The respiratory patterns of 22 premature infants were continuously monitored using an impedance plethysmograph which activated an alarm system for apnea. Apnea of greater than 30 seconds' duration occurred in about 25% of the infants studied in the first 10 days of life. Bradycardia of less than 100 beats per minute occurred within 30 seconds or less of the onset of apnea. The fall in heart rate was more rapid during those apneic episodes most difficult to terminate. All apneic episodes began in expiration during periodic breathing. The response to a standardized method of stimulation to re-initiate breathing was evaluated.
In most instances, cutaneous stimulation resulted in resumption of breathing. However, 8% of the episodes required resuscitation with oxygen by bag and mask. Apneic episodes of 45 or more seconds' duration resulted in mottling, cyanosis, hypotonia, and unresponsiveness to stimulation suggesting that early intervention is required to prevent significant hypoxia and central depression from apnea. In six additional infants having apnea, higher environmental temperatures (near the upper limit of the "thermoneutral zone") were associated with an increased incidence of apnea. Continuous monitoring of respiration in small infants is now clinically feasible.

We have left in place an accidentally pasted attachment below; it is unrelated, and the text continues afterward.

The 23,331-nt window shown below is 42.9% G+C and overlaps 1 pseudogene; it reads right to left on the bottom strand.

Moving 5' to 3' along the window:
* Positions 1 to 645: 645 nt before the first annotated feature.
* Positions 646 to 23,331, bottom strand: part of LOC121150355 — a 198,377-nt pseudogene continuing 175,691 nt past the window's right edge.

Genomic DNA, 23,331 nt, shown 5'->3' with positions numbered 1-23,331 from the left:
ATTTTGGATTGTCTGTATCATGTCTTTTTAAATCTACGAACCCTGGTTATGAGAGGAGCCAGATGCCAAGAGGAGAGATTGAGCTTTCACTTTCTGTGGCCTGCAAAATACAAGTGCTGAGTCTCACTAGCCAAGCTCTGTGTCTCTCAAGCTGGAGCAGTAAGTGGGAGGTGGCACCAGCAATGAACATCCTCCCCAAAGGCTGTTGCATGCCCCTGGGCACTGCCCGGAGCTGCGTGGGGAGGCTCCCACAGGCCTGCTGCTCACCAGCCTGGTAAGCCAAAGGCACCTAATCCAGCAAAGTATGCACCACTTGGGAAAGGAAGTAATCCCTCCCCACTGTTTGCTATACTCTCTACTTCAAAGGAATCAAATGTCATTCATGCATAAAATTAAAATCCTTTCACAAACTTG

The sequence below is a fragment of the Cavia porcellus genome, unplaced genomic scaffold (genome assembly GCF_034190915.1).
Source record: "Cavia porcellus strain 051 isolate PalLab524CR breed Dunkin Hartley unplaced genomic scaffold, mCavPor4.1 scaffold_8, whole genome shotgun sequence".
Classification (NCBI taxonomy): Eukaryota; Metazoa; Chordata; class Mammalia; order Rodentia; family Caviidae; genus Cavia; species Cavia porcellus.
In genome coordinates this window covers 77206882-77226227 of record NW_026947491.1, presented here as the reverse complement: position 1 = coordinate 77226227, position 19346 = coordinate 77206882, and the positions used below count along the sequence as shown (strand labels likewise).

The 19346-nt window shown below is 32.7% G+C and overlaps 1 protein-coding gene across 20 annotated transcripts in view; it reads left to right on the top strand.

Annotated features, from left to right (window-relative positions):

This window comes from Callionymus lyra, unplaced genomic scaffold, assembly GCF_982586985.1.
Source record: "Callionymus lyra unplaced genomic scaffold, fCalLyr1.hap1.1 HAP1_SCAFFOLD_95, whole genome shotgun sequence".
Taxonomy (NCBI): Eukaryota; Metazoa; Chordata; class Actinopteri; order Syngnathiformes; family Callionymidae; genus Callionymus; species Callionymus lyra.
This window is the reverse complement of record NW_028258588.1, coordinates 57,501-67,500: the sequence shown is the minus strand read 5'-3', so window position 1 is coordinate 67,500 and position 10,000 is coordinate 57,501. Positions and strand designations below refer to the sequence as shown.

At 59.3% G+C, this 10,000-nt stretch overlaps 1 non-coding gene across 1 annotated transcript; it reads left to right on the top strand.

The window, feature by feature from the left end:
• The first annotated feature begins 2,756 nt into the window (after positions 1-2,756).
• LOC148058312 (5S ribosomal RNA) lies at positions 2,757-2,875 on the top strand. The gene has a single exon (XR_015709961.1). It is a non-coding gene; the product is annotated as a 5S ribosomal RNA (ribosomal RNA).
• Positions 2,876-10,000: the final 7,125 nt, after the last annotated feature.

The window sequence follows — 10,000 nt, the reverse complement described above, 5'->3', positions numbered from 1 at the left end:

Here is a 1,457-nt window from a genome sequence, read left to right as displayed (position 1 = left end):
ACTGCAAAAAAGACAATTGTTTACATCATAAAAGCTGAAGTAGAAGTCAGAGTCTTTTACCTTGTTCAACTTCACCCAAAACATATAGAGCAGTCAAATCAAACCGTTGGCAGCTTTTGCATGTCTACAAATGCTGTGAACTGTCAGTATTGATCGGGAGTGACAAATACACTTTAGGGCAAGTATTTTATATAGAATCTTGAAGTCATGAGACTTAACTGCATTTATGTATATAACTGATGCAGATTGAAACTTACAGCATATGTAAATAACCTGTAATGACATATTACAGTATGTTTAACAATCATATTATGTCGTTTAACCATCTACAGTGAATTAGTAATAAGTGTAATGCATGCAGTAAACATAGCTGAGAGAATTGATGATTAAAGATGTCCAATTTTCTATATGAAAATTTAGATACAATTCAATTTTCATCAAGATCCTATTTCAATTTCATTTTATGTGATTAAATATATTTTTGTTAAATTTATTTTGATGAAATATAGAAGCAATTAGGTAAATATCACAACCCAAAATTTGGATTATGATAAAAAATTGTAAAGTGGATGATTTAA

- Received April 15, 1968.
- Accepted December 13, 1968.
- Copyright © 1969 by the American Academy of Pediatrics